Updated July 19, 2019
It’s a rookie mistake. Forget the H in Pittsburgh, and it’s a sign you’re not from here.
But for about 20 years, spelling the city’s name with an H was a rebellious move.
The H makes our Pittsburgh unique from others across the country — including those in California, Ohio and North Carolina — but Andy Masich, president and CEO of the Senator John Heinz History Center, said he doesn’t think being unique was the primary motivation to keep the H.
He suspects it was a more primal reaction.
Let’s start at the naming of Pittsburgh
It was November of 1758 when General John Forbes and George Washington rode into what’s now Point State Park and found the smoldering ruins of Fort Duquesne. They had to name it something, and it seemed like a good idea to name it for their boss, William Pitt the Elder. (That’s one way to score points.)
Forbes was Scottish so instead of -burg, he went with -burgh. It’s pronounced like borough; think of Edinburgh, the capital of Scotland, Masich said.
From there, Pittsburgh was usually spelled with an H, but sometimes without. (The Founding Fathers were great at many things. Consistency was not among them.)
So why was there drama over the H?
Short answer: Tradition.
By the 1800s, some people were calling the city Pittsburg instead of Pittsburgh, Masich said. But the turning point came in 1890. That’s when the U.S. Board on Geographic Names decided to standardize names in America, Masich said.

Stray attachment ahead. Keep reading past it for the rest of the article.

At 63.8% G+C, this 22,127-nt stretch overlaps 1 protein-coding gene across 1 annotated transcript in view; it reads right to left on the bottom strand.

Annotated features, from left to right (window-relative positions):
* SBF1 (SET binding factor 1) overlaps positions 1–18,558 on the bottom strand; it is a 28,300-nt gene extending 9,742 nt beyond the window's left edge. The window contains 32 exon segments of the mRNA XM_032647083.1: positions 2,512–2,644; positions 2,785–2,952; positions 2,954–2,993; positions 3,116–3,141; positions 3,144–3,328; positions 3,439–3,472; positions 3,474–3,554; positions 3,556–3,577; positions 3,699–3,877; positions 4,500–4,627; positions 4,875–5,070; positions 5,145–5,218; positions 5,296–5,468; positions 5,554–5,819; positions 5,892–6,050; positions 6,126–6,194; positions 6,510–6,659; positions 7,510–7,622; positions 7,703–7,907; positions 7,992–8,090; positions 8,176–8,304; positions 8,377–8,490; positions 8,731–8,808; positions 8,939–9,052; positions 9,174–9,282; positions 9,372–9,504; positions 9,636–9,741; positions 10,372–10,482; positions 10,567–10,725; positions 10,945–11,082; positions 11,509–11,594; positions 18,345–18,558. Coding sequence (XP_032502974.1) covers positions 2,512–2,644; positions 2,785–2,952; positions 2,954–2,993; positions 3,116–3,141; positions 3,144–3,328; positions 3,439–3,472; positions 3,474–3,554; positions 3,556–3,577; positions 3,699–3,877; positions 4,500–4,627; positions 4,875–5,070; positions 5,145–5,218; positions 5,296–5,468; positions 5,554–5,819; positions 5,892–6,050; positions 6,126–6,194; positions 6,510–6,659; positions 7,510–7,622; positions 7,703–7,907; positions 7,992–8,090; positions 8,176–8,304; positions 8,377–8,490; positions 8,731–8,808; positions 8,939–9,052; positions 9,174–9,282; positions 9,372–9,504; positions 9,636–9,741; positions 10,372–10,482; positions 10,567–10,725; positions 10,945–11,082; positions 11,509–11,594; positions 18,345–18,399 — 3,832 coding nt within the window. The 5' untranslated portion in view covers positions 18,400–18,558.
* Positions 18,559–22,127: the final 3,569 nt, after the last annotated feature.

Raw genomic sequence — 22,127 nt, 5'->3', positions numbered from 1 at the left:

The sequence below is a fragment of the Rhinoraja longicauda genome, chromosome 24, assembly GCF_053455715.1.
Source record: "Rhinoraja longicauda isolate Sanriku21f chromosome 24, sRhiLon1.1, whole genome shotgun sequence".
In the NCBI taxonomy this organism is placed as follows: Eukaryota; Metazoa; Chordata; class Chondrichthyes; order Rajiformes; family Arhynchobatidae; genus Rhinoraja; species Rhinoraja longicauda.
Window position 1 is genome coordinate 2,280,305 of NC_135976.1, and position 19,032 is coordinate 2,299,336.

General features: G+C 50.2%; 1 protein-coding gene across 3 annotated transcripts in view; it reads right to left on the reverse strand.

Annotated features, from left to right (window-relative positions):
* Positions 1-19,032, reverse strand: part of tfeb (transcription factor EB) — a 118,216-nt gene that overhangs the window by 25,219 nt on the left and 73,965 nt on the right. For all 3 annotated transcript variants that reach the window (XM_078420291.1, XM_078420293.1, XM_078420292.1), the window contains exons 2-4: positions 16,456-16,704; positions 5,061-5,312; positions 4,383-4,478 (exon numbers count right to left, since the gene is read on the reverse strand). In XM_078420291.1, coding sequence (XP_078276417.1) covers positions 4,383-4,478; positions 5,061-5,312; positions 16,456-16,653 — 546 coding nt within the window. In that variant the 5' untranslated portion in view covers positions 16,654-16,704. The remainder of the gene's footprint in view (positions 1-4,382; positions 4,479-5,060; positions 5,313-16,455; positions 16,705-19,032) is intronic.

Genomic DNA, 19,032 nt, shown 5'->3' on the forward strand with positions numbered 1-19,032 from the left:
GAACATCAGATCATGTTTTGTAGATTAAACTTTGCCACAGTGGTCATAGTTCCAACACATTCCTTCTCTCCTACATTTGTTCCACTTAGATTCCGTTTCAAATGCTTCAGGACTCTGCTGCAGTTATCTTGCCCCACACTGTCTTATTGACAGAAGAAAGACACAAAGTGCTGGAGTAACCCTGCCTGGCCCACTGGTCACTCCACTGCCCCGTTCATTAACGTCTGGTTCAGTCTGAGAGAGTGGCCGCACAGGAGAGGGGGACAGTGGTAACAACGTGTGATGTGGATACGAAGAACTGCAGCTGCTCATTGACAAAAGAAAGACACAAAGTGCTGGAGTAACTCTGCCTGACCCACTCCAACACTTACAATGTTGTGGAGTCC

He said the board was probably trying to be helpful and make things easier for cartographers, post office workers and others who read handwritten letters and maps.
So cities named Pittsburg or Pittsburgh officially became Pittsburg.
But, Pittsburg-ers didn’t take it that way.
“When you grow up with something, and someone from the outside wants to change and take it away from from you, you’re resistant to change,” he said.
The board’s changes sparked a roughly 20-year saga to get the H back.
Official papers — maps, books, government documents — respected the change. But many resisted and continued to spell Pittsburgh with an H. There was even a petition to the U.S. Congress.
So after growing pressure, the board reversed its decision on July 19, 1911.
(Pro tip: If you’re out antique shopping or wandering the city looking at plaques and monuments, check the spelling, Masich advised. No H means it’s probably from 1890 to 1911.)
So the spelling is always correct now, right?
The most egregious error was probably the city charter from 1816, Masich said, when a clerk in Harrisburg left off the H. (Or maybe he was able to see into the future.)
You can see that misspelled charter at the Heinz History Center through the end of 2016.
Masich said forgetting the H can be a kind shibboleth. (Look it up here, but the short version for this comparison means that forgetting the H is a sign you aren’t a Pittsburgher.)
But, Masich warned — it works both ways.
After all, how many times have you tried adding an H to Gettysburgh or Harrisburgh? … Like they should be spelled.